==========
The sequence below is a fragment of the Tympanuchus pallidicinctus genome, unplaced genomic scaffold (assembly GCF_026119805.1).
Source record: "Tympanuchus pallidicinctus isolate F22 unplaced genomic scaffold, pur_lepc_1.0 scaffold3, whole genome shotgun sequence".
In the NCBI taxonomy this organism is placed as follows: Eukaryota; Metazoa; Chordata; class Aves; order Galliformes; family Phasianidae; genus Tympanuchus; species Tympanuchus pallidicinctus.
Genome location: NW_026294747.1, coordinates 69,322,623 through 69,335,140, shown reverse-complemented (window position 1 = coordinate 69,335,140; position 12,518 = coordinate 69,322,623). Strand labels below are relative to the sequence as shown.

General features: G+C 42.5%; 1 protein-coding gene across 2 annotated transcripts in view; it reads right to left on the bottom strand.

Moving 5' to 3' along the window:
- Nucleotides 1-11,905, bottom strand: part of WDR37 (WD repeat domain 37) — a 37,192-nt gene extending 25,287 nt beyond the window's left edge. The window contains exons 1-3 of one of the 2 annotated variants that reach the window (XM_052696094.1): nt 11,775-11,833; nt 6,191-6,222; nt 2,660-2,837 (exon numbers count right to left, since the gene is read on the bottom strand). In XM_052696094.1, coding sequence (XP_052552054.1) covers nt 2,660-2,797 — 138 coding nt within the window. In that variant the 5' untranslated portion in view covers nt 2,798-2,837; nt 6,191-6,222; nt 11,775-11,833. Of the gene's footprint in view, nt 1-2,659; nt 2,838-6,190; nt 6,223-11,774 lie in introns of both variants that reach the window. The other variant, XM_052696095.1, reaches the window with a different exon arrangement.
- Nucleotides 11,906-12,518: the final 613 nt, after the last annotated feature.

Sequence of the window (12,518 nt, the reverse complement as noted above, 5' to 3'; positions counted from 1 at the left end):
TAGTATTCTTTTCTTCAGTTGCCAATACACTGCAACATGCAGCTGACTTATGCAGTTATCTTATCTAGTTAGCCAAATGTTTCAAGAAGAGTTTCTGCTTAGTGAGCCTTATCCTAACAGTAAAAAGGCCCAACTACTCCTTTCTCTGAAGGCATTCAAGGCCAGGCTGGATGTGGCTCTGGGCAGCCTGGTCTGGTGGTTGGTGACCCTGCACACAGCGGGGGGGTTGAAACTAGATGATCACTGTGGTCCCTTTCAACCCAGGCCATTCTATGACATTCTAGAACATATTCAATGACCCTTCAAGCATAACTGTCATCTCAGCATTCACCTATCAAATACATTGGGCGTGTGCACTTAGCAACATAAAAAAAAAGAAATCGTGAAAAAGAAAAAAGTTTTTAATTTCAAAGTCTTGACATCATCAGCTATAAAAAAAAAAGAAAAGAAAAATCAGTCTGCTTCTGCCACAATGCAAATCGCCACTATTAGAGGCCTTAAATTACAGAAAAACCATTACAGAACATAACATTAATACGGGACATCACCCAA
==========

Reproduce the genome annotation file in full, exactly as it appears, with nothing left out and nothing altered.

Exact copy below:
The sequence below is a fragment of the Tympanuchus pallidicinctus genome, unplaced genomic scaffold (assembly GCF_026119805.1).
Source record: "Tympanuchus pallidicinctus isolate F22 unplaced genomic scaffold, pur_lepc_1.0 scaffold3, whole genome shotgun sequence".
In the NCBI taxonomy this organism is placed as follows: Eukaryota; Metazoa; Chordata; class Aves; order Galliformes; family Phasianidae; genus Tympanuchus; species Tympanuchus pallidicinctus.
Genome location: NW_026294747.1, coordinates 69,322,623 through 69,335,140, shown reverse-complemented (window position 1 = coordinate 69,335,140; position 12,518 = coordinate 69,322,623). Strand labels below are relative to the sequence as shown.

General features: G+C 42.5%; 1 protein-coding gene across 2 annotated transcripts in view; it reads right to left on the bottom strand.

Moving 5' to 3' along the window:
- Nucleotides 1-11,905, bottom strand: part of WDR37 (WD repeat domain 37) — a 37,192-nt gene extending 25,287 nt beyond the window's left edge. The window contains exons 1-3 of one of the 2 annotated variants that reach the window (XM_052696094.1): nt 11,775-11,833; nt 6,191-6,222; nt 2,660-2,837 (exon numbers count right to left, since the gene is read on the bottom strand). In XM_052696094.1, coding sequence (XP_052552054.1) covers nt 2,660-2,797 — 138 coding nt within the window. In that variant the 5' untranslated portion in view covers nt 2,798-2,837; nt 6,191-6,222; nt 11,775-11,833. Of the gene's footprint in view, nt 1-2,659; nt 2,838-6,190; nt 6,223-11,774 lie in introns of both variants that reach the window. The other variant, XM_052696095.1, reaches the window with a different exon arrangement.
- Nucleotides 11,906-12,518: the final 613 nt, after the last annotated feature.

Sequence of the window (12,518 nt, the reverse complement as noted above, 5' to 3'; positions counted from 1 at the left end):
TAGTATTCTTTTCTTCAGTTGCCAATACACTGCAACATGCAGCTGACTTATGCAGTTATCTTATCTAGTTAGCCAAATGTTTCAAGAAGAGTTTCTGCTTAGTGAGCCTTATCCTAACAGTAAAAAGGCCCAACTACTCCTTTCTCTGAAGGCATTCAAGGCCAGGCTGGATGTGGCTCTGGGCAGCCTGGTCTGGTGGTTGGTGACCCTGCACACAGCGGGGGGGTTGAAACTAGATGATCACTGTGGTCCCTTTCAACCCAGGCCATTCTATGACATTCTAGAACATATTCAATGACCCTTCAAGCATAACTGTCATCTCAGCATTCACCTATCAAATACATTGGGCGTGTGCACTTAGCAACATAAAAAAAAAGAAATCGTGAAAAAGAAAAAAGTTTTTAATTTCAAAGTCTTGACATCATCAGCTATAAAAAAAAAAGAAAAGAAAAATCAGTCTGCTTCTGCCACAATGCAAATCGCCACTATTAGAGGCCTTAAATTACAGAAAAACCATTACAGAACATAACATTAATACGGGACATCACCCAA